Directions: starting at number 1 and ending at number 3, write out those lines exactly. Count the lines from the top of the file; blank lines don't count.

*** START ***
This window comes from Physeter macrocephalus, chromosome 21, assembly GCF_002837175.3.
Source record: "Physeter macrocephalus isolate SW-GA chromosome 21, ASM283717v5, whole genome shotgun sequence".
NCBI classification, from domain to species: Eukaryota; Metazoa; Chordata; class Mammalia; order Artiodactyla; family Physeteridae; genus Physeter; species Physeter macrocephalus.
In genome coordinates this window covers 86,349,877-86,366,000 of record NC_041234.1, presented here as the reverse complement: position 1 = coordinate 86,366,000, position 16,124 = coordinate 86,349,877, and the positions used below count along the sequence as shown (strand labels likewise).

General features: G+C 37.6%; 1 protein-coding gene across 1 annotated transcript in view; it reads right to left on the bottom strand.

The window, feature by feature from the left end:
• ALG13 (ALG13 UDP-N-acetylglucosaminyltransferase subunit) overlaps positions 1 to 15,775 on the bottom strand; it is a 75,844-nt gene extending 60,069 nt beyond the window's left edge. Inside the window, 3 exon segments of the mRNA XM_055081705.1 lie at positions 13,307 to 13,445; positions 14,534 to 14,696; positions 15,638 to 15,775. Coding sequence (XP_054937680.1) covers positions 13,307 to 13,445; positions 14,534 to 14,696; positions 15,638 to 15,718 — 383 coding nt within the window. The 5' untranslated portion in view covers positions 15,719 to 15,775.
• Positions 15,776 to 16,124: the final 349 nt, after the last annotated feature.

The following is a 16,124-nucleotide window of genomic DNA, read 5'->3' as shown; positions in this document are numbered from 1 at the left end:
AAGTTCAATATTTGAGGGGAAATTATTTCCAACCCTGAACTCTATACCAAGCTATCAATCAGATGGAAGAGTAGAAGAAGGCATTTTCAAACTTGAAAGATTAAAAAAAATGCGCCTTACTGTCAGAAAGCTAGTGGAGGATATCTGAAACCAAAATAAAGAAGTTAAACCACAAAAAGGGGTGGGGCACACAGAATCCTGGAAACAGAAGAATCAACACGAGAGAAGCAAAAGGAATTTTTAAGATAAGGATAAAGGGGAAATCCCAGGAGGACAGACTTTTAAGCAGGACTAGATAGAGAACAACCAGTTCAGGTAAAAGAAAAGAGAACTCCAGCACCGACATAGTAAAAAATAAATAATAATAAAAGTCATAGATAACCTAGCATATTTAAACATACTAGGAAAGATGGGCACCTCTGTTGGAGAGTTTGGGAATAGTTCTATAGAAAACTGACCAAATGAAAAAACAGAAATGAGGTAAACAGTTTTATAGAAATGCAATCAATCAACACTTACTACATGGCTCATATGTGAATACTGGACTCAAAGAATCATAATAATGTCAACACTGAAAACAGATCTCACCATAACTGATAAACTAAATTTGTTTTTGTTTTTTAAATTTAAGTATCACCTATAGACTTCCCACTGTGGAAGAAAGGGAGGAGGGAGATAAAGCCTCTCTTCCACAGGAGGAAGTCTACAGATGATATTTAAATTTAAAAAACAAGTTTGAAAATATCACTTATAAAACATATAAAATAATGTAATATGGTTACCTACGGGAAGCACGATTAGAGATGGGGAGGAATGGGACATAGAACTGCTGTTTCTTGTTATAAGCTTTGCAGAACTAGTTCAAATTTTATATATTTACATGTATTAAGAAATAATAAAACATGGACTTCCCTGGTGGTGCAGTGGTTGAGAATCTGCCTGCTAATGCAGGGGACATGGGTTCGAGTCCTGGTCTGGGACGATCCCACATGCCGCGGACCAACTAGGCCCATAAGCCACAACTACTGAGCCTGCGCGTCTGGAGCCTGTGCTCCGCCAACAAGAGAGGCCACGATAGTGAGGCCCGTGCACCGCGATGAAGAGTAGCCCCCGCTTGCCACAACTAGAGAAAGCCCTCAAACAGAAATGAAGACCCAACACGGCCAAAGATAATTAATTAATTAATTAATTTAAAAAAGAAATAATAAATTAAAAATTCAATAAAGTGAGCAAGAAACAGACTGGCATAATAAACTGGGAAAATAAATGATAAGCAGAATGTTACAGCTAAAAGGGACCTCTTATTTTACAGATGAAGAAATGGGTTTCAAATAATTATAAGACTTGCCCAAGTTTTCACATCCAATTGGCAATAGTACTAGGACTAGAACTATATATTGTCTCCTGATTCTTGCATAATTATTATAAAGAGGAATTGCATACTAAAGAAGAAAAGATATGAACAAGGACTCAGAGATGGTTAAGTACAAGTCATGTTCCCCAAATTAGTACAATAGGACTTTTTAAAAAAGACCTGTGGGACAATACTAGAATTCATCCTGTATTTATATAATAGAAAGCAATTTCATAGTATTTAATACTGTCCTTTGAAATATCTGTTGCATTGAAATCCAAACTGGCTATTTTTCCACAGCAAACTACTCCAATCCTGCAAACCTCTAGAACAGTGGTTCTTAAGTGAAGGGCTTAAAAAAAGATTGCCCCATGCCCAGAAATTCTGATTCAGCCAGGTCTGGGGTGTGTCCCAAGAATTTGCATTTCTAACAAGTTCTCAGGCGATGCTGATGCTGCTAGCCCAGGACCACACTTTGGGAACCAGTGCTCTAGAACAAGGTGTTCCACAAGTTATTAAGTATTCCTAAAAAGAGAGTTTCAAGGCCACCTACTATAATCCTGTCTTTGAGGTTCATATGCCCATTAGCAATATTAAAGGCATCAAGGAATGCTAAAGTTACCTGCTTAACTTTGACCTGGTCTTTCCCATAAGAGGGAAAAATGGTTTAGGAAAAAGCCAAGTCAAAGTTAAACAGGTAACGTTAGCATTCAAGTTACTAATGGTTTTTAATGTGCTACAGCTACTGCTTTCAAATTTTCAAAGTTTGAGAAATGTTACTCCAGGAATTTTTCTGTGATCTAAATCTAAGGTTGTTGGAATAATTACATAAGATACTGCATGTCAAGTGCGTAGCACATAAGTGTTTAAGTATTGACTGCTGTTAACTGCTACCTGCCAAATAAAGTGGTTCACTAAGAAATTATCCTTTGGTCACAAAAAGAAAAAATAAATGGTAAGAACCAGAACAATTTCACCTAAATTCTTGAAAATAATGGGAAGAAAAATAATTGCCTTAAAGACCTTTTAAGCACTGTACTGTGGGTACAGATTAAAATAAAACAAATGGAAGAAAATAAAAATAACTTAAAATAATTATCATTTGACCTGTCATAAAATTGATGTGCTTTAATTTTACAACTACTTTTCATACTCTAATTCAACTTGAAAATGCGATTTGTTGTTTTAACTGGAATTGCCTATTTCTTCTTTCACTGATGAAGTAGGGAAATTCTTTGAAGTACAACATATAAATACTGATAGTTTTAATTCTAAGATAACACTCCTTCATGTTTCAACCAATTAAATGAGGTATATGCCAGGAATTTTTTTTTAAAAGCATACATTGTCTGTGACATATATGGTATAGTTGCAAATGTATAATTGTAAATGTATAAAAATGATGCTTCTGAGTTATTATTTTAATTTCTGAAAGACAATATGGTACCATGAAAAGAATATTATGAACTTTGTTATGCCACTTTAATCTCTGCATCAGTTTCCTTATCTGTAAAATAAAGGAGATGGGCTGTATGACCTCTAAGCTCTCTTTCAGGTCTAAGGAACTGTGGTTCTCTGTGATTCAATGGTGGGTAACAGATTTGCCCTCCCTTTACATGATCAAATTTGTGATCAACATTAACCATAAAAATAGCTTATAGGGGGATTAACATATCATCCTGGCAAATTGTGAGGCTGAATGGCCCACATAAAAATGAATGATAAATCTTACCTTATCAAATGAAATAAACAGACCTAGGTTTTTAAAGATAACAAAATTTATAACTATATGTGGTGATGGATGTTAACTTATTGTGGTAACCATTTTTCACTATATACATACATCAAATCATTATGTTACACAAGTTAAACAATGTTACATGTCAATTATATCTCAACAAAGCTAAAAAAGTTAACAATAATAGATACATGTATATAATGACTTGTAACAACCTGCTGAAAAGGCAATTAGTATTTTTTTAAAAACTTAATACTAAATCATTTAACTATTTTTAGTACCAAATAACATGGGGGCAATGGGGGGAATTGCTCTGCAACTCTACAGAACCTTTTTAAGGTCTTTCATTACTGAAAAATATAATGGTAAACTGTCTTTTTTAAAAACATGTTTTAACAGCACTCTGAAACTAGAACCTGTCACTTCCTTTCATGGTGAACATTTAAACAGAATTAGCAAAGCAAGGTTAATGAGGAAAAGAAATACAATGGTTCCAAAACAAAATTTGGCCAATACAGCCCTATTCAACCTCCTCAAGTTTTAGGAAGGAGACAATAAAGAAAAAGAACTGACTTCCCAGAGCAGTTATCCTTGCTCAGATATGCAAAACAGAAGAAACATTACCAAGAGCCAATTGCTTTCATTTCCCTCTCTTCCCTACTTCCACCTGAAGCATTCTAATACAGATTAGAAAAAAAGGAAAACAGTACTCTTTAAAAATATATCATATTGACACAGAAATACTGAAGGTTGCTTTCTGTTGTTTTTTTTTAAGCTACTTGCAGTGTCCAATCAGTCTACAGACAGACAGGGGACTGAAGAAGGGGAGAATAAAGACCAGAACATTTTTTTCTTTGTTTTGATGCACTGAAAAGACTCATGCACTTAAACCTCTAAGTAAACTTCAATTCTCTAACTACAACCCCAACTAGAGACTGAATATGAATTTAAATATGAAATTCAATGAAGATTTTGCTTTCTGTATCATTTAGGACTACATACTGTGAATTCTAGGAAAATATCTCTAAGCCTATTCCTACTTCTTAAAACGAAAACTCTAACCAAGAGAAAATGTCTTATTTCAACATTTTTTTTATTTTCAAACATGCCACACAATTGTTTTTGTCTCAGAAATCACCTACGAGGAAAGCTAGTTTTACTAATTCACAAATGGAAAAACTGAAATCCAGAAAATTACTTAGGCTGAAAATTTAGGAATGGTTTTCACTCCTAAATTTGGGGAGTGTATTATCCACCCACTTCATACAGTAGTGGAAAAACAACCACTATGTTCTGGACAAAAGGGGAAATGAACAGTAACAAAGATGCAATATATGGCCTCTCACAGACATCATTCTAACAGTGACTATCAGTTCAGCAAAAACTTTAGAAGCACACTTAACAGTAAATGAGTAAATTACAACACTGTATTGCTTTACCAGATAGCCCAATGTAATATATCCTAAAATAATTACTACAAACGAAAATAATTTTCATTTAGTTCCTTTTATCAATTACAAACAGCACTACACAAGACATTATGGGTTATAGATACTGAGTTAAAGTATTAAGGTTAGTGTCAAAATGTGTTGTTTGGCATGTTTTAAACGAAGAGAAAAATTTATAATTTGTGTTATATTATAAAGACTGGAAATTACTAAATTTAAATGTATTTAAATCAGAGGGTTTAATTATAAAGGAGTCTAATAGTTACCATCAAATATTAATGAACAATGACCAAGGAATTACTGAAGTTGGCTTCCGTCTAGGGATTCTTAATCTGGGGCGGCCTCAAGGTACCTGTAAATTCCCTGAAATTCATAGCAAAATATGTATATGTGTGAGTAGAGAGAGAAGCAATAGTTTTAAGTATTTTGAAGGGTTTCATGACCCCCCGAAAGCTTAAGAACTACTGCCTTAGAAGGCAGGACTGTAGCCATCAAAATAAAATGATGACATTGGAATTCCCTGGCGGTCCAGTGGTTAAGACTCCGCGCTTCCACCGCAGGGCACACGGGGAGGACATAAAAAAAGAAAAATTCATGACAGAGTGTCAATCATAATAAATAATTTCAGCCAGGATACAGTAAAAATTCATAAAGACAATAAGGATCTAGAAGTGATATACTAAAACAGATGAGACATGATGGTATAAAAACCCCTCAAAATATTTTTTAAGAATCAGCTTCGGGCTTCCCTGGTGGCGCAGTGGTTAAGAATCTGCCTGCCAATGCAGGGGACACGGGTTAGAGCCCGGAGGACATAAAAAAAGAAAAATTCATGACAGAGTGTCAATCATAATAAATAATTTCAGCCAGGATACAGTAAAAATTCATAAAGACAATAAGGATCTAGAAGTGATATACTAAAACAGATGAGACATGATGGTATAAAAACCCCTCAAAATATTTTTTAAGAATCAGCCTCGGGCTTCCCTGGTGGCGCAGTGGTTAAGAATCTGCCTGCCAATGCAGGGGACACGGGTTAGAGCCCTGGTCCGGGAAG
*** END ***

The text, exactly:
This window comes from Physeter macrocephalus, chromosome 21, assembly GCF_002837175.3.
Source record: "Physeter macrocephalus isolate SW-GA chromosome 21, ASM283717v5, whole genome shotgun sequence".
NCBI classification, from domain to species: Eukaryota; Metazoa; Chordata; class Mammalia; order Artiodactyla; family Physeteridae; genus Physeter; species Physeter macrocephalus.